If you are serious, I would recommend you invest in a good tube amp. Here’s a loose guideline (and I say “loose” because you can use these amps for any style, but like guitars, some tend to be better for certain styles of music).

If you want a clean tone, go with Fenders. Personally, I like Fenders, because the clean tone is second to none, and it gives me a good core sound to add whatever effects I want to it. If you play jazz, country, blues, or any style where you need a good clean sound without distortion, Fenders are the way to go. Also, smaller Fenders have a nice gritty break up when you turn them up, which is also great for heavier blues and rock.

If you play rock, or any style where you need overdrive, a Marshall amp is the best choice for your needs. Marshalls ARE the sound of rock. I can’t tell you how many forum threads I’ve read where guys are looking for a pedal that gives them the “Marshall sound.” Here’s the truth. NO pedal will give you the “Marshall sound.” Only a Marshall amp will give it to you. If that is the sound you’re looking for, get the real deal. You won’t be disappointed. Newer Marshalls are very versatile and will give you tones ranging from crystal clear to full blown metal. Pair a Marshall with a Gibson Les Paul and you get that classic hard rock sound. Think Jimmy Page, Slash, or Ace Frehley. Pair it with a Fender Strat and you get into Hendrix territory.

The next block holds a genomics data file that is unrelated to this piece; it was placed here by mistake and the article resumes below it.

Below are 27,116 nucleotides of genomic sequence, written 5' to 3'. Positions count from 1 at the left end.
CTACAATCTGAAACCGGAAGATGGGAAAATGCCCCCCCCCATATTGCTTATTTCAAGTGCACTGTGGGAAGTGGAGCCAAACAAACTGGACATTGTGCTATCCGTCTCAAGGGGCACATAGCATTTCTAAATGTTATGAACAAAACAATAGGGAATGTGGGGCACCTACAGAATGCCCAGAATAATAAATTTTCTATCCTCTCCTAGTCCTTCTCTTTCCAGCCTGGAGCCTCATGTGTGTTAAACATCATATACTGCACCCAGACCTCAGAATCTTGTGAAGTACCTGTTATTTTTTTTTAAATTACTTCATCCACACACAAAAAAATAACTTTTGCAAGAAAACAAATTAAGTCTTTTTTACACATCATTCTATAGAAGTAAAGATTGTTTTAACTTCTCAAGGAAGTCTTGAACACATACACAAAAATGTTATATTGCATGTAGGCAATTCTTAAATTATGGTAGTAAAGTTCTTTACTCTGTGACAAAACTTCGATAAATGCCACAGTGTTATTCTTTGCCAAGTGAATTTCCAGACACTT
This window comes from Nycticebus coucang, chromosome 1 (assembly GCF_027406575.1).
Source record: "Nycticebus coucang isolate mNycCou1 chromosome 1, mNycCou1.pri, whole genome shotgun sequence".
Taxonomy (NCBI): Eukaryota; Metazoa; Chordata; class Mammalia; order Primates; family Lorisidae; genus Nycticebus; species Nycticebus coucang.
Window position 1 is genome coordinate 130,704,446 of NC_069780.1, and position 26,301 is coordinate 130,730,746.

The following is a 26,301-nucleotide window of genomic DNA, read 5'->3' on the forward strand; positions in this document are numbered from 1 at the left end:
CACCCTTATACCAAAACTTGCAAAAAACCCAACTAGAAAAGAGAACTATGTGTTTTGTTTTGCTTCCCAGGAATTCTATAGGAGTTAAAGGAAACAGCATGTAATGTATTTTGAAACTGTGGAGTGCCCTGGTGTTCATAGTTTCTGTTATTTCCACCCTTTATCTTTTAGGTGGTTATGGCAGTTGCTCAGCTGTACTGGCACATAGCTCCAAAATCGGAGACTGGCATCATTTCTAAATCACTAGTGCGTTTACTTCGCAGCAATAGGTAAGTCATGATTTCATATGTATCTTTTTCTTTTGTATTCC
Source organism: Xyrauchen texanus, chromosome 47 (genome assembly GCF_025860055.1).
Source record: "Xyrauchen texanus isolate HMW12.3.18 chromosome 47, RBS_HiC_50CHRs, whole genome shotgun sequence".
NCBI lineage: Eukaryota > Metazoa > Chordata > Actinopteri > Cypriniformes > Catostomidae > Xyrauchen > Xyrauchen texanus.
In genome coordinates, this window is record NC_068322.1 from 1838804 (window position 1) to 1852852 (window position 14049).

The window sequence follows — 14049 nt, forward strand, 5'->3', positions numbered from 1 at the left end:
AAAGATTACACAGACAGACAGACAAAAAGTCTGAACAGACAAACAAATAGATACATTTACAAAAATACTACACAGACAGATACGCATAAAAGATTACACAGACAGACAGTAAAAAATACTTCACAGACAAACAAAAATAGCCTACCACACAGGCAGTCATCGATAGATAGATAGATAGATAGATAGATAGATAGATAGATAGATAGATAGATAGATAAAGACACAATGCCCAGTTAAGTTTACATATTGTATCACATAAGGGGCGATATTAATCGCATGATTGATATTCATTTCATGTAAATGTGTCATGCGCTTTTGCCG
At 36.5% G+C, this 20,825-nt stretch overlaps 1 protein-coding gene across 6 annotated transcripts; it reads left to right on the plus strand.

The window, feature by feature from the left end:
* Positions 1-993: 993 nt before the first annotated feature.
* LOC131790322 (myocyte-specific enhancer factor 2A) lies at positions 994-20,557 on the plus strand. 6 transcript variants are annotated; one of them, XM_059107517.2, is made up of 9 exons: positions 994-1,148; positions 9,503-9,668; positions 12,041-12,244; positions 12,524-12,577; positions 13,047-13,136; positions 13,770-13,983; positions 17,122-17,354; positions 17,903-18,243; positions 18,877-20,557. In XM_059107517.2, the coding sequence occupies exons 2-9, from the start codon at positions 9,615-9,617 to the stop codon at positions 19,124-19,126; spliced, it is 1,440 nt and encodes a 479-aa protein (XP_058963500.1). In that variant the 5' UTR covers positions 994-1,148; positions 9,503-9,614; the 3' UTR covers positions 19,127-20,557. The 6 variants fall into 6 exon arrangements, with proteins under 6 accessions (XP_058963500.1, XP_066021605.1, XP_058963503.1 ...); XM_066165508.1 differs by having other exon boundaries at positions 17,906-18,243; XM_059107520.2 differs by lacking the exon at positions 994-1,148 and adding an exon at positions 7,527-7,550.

If you’re going for a more modern heavy metal sound, Mesa-Boogie amps are the way to go. These amps will get you that deep chugging power chord sound along with tight searing highs for lead work. They are also very versatile, and can go from clean to as dirty as you need it. All channels sound great, but that metal sound is where these amps excel.

Another type of amp that is popular is the Vox Ac series. These have more of a jangly tone to them. Think of the Beatles, Rolling Stones, the Who, or Queen. Great if you’re trying to get that Brittish Invasion type rock sound. More modern players who use these amps would include the Edge, Noel Gallagher, and Radiohead guitarists.

Just a note before we move on to our next topic. There are many companies that make great amps beside the ones I mentioned in this article. Peavey, Carvin, Crate, and Blackstar are just a few of them. However, many of these are basically copies or spin-offs of the ones I recommend. In my opinion, like in my guitar recommendations, you just can’t go wrong getting one of these amps. If you’ve never owned a quality tube amp, go with what’s proven. You will not regret it.

If you can’t afford one of these right now, I would suggest getting a small tube-emulating amp like the Roland Cube or Line 6 Spider, until you save enough money to get the real deal. These amps come with effects, so it would save you the trouble of buying effect pedals. My advice is to not buy any individual effect pedals until you get a good sounding amp.

Don’t cheat yourself. There’s NOTHING like plugging in to a great sounding amp. In fact, once you DO get a good amp, you may find yourself not wanting to use that many effects. The sound of a quality amp is so good, you may not want to “spoil” it with effects!

That does it for this chapter in the journey to great tone. Join me next time as we take a look at the last part of this series: Effects.